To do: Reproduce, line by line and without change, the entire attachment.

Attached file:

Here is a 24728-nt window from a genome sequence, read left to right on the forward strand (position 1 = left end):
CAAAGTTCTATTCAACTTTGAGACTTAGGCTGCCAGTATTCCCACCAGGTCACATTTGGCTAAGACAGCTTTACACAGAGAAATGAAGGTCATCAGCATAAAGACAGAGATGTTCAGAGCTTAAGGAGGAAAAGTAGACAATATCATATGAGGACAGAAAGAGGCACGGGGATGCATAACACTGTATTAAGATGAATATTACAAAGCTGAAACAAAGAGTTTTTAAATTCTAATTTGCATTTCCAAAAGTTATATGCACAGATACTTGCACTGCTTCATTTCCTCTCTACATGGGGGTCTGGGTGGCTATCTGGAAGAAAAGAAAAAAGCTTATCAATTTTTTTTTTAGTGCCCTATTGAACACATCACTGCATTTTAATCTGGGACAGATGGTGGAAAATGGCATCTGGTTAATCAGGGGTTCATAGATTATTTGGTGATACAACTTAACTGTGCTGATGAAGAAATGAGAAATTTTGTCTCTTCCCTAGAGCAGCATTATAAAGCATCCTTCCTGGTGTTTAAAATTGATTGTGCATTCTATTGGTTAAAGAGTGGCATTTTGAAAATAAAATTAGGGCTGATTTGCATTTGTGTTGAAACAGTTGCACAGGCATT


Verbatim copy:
Here is a 24728-nt window from a genome sequence, read left to right on the forward strand (position 1 = left end):
CAAAGTTCTATTCAACTTTGAGACTTAGGCTGCCAGTATTCCCACCAGGTCACATTTGGCTAAGACAGCTTTACACAGAGAAATGAAGGTCATCAGCATAAAGACAGAGATGTTCAGAGCTTAAGGAGGAAAAGTAGACAATATCATATGAGGACAGAAAGAGGCACGGGGATGCATAACACTGTATTAAGATGAATATTACAAAGCTGAAACAAAGAGTTTTTAAATTCTAATTTGCATTTCCAAAAGTTATATGCACAGATACTTGCACTGCTTCATTTCCTCTCTACATGGGGGTCTGGGTGGCTATCTGGAAGAAAAGAAAAAAGCTTATCAATTTTTTTTTTAGTGCCCTATTGAACACATCACTGCATTTTAATCTGGGACAGATGGTGGAAAATGGCATCTGGTTAATCAGGGGTTCATAGATTATTTGGTGATACAACTTAACTGTGCTGATGAAGAAATGAGAAATTTTGTCTCTTCCCTAGAGCAGCATTATAAAGCATCCTTCCTGGTGTTTAAAATTGATTGTGCATTCTATTGGTTAAAGAGTGGCATTTTGAAAATAAAATTAGGGCTGATTTGCATTTGTGTTGAAACAGTTGCACAGGCATT